After the factory tour, our group also got to see new jewelry. I’ve never had the pleasure of having a market visit with retailers, so it was fun to see their reactions.
Just a reminder, Rebecca works in bronze, 18k-gold-plated bronze, and sterling silver jewelry. Rebecca uses natural stones in pieces with small carat weights (stones weighing less than 1ct. t.w.) and hydrothermal rocks for anything larger than 1ct. t.w. The latter is a process whereby a natural stone is created from small precious stones (amethyst, for example, when a large purple stone is the desired result) combined with pressure, water, heat, and electricty. During the process, the quartz crystallizes, and stone colors are fairly consistent (which is why Rebecca uses these stones).
Leslie, a pal of Karyn Tarnacki’s from Moyer Fine Jewelry, Carmel, IN, inspects a new style from the Lucky collection, which features coin and horn motifs.
More from Lucky.
Leslie modeling oversize hoops from the Griffe collection (griffe means brand in Italian).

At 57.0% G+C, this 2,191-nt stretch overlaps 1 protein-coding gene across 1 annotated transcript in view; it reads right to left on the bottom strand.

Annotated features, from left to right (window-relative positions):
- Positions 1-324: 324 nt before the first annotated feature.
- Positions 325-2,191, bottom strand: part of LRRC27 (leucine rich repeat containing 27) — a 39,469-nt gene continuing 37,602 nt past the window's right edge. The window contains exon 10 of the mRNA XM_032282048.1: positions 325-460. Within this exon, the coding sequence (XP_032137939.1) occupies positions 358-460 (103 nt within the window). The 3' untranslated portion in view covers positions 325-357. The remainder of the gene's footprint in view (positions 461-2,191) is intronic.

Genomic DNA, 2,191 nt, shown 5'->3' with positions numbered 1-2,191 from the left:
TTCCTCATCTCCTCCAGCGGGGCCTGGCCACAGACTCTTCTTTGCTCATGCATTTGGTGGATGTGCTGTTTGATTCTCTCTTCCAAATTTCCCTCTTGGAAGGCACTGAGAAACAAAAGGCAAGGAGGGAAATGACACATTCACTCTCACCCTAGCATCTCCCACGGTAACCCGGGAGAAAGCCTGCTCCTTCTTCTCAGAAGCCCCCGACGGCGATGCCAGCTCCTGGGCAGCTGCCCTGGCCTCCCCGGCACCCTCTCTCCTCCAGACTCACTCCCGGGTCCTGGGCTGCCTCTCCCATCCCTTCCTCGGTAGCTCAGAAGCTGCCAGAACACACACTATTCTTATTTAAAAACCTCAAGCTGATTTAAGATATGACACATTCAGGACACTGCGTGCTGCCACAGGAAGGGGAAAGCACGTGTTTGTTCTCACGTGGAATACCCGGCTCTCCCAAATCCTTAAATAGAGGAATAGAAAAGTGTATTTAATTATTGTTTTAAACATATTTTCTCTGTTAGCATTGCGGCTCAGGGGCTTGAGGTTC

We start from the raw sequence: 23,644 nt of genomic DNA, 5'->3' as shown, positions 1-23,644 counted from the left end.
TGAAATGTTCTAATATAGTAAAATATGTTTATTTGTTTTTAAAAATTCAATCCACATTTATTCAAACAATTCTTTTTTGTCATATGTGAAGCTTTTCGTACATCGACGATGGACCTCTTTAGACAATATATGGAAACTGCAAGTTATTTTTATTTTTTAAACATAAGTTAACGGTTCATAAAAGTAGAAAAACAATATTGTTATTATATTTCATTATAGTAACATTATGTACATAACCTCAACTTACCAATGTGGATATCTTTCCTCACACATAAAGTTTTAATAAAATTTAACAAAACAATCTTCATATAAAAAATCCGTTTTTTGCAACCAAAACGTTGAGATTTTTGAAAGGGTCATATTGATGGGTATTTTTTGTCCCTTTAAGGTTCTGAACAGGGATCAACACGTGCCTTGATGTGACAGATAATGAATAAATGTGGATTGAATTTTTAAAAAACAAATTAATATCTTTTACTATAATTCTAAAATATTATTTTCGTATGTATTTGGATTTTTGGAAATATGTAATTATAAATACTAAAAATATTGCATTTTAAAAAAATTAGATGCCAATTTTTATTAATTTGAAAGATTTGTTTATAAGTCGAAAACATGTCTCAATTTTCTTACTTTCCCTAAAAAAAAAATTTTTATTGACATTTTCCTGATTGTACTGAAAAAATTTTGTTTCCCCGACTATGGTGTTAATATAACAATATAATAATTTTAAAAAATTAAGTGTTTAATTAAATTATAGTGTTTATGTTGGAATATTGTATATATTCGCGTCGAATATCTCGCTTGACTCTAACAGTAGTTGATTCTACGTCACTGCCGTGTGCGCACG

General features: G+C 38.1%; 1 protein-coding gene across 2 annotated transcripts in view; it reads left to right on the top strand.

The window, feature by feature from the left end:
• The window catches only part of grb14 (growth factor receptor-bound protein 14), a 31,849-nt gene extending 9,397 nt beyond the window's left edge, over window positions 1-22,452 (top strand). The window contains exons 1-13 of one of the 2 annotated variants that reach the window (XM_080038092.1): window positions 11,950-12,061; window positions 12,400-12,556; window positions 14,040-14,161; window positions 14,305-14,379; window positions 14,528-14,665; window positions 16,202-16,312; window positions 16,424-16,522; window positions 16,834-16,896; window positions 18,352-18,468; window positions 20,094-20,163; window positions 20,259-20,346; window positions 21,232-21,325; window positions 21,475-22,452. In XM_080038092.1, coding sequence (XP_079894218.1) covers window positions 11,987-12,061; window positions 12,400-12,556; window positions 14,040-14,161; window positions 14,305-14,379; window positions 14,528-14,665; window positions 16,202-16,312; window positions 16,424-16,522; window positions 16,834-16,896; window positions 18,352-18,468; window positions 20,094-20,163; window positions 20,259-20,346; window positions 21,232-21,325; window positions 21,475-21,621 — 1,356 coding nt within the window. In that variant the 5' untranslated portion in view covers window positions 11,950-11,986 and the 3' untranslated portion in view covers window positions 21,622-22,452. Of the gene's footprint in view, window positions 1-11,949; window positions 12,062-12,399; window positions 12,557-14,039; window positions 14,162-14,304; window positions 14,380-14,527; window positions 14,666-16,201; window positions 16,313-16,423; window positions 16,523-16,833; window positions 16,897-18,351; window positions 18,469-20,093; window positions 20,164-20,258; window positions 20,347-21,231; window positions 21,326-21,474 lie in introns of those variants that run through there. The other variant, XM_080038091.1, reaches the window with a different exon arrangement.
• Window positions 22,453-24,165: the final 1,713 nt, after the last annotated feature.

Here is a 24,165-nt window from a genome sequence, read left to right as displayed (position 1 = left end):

Here’s Karyn, modeling the same pair.
And me, decked out in Griffe necklaces.
Jennifer Powers, Orr’s Jewelers, Pittsburgh, Pa., in Griffe.
Jeremy Oster (lt), Oster Jewelers, Denver, Colo., and Armen Darakjian, Darakjian Jewelers, Southfield, Mich.
Melissa Oster, Oster Jewelers.
What a ham! Jennifer Powers again, this time in the new Cleopatra collection.
Karyn in Cleopatra.
A sterling cuff from an older collection. When I think of Rebecca, this is the style that comes to mind.
Don’t forget to:
* Follow me’ on Twitter to read helpful, one-sentence insights on the jewels, trends, and business commentaries I glean from walking the show floor.
* Become a fan of JCK on Facebook to see photos of industry peers.
* Update your subscriptions to JCK and JCK Luxury are up to date so that you don’t miss any print coverage in the coming months.